Developing the ferry connection and the adjoining transport infrastructure was supported by several projects and studies, with cooperation between various public and private regional stakeholders. These included the Nordic Logistic Corridor (NLC) project (2011–2014), which aimed to develop the transport corridor from the Atlantic coast via Helgeland, Norway to Västerbotten, Sweden, over the Kvarken Strait and across Finland, following the E12 road, consistent with the EU’s priority for the European transport network since 2013 (NSB CoRE 2018). This project also aimed to enhance cooperation between stakeholders in the different countries and resulted in improved port infrastructures in Umeå and Vaasa, and in the establishment of the shipping company NLC Ferry in 2012 and the company Kvarken Ports in 2015. The purpose of the EU-funded Midway Alignment of the Bothnia Corridor project (2012–2018) was to design and build a new, environmentally friendly ferry for Kvarken and to improve the port and logistics system among Finland, Sweden, and Norway, with a focus on different modes of transport (NSB CoRe 2018). Similarly, the MABA I and II projects (2015–2016 and 2015–2018, respectively) focused on improving the Kvarken transport link, planning a new ferry, and developing ports and logistics throughout the region to ensure year-round passenger and freight traffic (NSB CoRe 2018). These projects highlighted a shift towards a more comprehensive approach, in which development of the Kvarken ferry link was more strongly related to strategic infrastructure planning.
Following these joint initiatives, a contract to purchase a new ferry was signed in 2018 with the shipbuilding company RMC in Rauma, Finland. The new ferry, which will be named Aurora Botnia, is currently under construction and is scheduled to begin operating in 2021 (see figure 6). The estimated price of the new ferry is approximately 120 million euros. The municipalities of Vaasa and Umeå have both committed to funding the purchase by contributing 25 million euros each, and the Finnish state will contribute a corresponding sum; no state funding is being contributed by Sweden, due to a Swedish state principle of not funding cross-border ferry traffic (Lillkvist 2016; Leiwo 2018). In addition, Kvarken Link Oy has signed a loan contract for 70 million euros with the European Investment Bank to acquire the ferry (EIB 2019).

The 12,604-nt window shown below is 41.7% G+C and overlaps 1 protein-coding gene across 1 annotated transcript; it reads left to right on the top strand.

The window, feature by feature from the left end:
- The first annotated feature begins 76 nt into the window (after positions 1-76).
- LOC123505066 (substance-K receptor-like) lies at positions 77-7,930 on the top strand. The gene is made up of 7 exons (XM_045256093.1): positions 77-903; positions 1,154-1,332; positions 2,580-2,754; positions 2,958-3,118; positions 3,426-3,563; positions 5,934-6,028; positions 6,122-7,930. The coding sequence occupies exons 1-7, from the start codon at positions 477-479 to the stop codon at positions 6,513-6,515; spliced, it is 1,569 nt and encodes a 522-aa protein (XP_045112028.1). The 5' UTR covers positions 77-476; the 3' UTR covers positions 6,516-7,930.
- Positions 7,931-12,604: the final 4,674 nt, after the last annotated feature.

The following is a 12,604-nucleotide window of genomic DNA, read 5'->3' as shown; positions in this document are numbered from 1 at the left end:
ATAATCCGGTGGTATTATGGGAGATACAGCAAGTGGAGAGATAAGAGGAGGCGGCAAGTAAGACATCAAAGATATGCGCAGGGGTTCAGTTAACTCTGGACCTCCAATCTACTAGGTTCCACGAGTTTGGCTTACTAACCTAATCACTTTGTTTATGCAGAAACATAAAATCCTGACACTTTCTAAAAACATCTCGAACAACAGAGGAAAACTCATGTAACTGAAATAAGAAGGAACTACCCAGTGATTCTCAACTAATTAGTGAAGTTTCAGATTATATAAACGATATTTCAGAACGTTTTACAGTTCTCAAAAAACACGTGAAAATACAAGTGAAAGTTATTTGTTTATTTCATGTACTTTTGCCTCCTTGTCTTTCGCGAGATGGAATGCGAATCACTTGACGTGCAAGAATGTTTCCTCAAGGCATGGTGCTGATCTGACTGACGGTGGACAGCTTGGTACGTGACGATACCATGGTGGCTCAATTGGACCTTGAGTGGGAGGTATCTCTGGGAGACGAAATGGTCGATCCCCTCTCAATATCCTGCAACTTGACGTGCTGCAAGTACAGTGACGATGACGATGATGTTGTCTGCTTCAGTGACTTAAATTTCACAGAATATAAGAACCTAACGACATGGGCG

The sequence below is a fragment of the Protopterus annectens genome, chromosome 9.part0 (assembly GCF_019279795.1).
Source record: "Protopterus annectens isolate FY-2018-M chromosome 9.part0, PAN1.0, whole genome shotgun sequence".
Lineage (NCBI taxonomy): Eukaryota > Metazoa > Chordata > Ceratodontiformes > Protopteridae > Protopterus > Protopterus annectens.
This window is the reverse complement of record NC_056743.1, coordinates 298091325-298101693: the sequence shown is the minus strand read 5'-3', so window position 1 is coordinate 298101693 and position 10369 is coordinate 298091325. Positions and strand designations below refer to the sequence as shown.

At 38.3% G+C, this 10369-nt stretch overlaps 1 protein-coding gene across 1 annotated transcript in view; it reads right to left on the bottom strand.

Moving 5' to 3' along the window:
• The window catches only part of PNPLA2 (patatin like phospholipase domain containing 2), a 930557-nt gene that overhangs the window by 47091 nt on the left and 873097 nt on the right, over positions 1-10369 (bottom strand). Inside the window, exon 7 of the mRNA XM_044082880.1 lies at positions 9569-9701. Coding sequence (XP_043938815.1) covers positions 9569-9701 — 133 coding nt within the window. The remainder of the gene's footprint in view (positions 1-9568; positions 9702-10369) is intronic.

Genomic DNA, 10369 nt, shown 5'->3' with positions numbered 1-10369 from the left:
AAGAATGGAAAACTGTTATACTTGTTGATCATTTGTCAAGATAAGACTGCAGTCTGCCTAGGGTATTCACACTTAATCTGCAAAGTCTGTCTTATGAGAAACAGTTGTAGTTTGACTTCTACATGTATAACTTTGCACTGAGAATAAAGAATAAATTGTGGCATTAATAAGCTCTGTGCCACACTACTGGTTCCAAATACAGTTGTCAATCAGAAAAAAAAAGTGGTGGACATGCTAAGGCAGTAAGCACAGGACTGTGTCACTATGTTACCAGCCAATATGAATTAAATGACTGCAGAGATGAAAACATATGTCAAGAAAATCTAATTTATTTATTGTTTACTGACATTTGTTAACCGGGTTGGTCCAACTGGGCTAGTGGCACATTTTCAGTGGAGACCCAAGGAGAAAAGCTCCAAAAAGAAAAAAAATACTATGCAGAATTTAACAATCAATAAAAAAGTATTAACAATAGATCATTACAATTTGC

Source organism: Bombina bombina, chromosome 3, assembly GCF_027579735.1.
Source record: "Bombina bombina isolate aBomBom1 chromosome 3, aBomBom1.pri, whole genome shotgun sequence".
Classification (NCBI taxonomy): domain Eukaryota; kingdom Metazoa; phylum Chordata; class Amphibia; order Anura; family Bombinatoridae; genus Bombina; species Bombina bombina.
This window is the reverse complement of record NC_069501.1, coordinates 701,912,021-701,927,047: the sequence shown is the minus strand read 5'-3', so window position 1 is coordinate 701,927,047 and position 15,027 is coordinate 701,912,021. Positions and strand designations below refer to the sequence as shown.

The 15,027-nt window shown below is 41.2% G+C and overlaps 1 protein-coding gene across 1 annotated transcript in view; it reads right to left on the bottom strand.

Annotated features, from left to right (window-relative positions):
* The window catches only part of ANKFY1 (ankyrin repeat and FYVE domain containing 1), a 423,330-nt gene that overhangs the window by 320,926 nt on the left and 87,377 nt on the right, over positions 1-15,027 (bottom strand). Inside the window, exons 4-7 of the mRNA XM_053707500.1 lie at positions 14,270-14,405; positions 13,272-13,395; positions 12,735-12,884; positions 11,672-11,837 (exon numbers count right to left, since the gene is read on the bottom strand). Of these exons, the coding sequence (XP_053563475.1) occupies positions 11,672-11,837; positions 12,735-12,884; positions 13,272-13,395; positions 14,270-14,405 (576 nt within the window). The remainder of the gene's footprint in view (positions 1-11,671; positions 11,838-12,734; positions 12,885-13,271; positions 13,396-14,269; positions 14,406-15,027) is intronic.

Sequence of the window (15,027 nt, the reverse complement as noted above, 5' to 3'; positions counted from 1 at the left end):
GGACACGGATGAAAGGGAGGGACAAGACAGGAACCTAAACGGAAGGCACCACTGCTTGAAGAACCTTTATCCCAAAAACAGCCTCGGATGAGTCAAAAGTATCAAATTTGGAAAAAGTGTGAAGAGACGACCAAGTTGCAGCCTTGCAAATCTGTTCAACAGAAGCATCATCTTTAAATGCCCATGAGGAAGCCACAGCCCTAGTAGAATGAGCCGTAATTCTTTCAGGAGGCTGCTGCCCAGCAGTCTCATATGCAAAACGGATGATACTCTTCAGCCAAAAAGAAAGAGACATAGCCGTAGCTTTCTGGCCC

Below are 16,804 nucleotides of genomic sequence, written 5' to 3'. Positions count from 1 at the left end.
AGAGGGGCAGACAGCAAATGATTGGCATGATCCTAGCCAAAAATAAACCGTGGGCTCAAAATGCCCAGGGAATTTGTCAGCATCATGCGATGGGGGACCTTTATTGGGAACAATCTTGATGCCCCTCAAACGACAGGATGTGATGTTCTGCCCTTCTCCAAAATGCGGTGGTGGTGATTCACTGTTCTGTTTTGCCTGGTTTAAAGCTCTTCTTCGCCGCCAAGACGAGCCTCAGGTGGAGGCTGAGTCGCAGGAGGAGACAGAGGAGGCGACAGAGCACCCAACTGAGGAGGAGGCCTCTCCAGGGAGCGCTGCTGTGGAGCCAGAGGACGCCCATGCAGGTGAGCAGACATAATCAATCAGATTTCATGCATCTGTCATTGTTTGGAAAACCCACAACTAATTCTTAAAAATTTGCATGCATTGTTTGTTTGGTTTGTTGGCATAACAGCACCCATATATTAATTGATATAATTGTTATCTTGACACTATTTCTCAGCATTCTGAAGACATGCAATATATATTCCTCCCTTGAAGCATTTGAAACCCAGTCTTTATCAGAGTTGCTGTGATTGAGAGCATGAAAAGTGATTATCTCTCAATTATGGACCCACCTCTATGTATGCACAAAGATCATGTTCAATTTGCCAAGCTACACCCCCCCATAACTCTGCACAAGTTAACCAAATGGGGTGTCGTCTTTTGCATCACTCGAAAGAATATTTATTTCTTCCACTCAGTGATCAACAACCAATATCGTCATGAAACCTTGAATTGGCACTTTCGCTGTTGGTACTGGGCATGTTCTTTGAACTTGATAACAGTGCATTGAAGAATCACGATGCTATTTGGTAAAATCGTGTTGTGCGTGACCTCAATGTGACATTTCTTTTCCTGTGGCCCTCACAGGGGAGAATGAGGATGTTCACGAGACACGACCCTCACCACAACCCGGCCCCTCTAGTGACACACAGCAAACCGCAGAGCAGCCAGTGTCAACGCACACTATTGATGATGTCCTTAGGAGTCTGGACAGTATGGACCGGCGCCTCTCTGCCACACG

Figure 5. The current Kvarken ferry, operating between Vaasa and Umeå since 2013.
(Source: Visit Vaasa)
Since 2013, when Wasaline began operating between Umeå and Vaasa, passenger numbers have increased markedly (see figure 7). From around 46,000 passengers in 2011, the year when RG Line filed for bankruptcy, passenger numbers have grown gradually, to around 212,000 in 2019. Passenger numbers have risen more than anticipated, as estimates from 2012 predicted that the number of annual passengers would increase to around 150,000–175,000 during the 2010s (Kvarken Shortcut 2012). A parallel increase in freight traffic has also occurred, with volumes increasing from around 220,000 to 313,000 cargo tons from 2012 to 2017Three weeks of ferry maintenance and strikes impacted traffic numbers in 2019 (NLC Ferry 2020).. Following a period of unprofitability after the abolishment of tax-free sales, this growth in traffic volumes meant that the ferry become profitable again, and Wasaline’s financial profile has improved annually in recent years (NLC Ferry 2020).
Figure 6. The new Kvarken ferry, scheduled to begin operating in 2021.
(Source: Kvarken Link)
Figure 7. Development of passenger and freight traffic over the Kvarken Strait from 2009–2019
(Transport Analysis 2020)